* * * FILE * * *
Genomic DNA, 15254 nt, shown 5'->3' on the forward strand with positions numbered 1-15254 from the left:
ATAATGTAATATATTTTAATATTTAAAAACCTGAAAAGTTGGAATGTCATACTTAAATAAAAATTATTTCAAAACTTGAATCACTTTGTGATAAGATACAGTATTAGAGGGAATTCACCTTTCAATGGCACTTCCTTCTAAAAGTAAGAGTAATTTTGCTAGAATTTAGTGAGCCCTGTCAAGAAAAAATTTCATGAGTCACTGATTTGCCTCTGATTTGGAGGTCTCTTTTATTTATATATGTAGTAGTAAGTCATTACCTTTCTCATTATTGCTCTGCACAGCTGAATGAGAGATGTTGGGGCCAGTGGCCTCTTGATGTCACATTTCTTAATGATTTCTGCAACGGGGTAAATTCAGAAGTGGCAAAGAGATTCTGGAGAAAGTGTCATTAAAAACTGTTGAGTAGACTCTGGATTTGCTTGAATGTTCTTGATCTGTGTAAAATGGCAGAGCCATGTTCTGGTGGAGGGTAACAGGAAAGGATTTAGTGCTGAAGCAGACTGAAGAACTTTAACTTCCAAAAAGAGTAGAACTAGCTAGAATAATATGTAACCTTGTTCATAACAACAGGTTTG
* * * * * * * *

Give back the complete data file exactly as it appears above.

Genomic DNA, 15254 nt, shown 5'->3' on the forward strand with positions numbered 1-15254 from the left:
ATAATGTAATATATTTTAATATTTAAAAACCTGAAAAGTTGGAATGTCATACTTAAATAAAAATTATTTCAAAACTTGAATCACTTTGTGATAAGATACAGTATTAGAGGGAATTCACCTTTCAATGGCACTTCCTTCTAAAAGTAAGAGTAATTTTGCTAGAATTTAGTGAGCCCTGTCAAGAAAAAATTTCATGAGTCACTGATTTGCCTCTGATTTGGAGGTCTCTTTTATTTATATATGTAGTAGTAAGTCATTACCTTTCTCATTATTGCTCTGCACAGCTGAATGAGAGATGTTGGGGCCAGTGGCCTCTTGATGTCACATTTCTTAATGATTTCTGCAACGGGGTAAATTCAGAAGTGGCAAAGAGATTCTGGAGAAAGTGTCATTAAAAACTGTTGAGTAGACTCTGGATTTGCTTGAATGTTCTTGATCTGTGTAAAATGGCAGAGCCATGTTCTGGTGGAGGGTAACAGGAAAGGATTTAGTGCTGAAGCAGACTGAAGAACTTTAACTTCCAAAAAGAGTAGAACTAGCTAGAATAATATGTAACCTTGTTCATAACAACAGGTTTG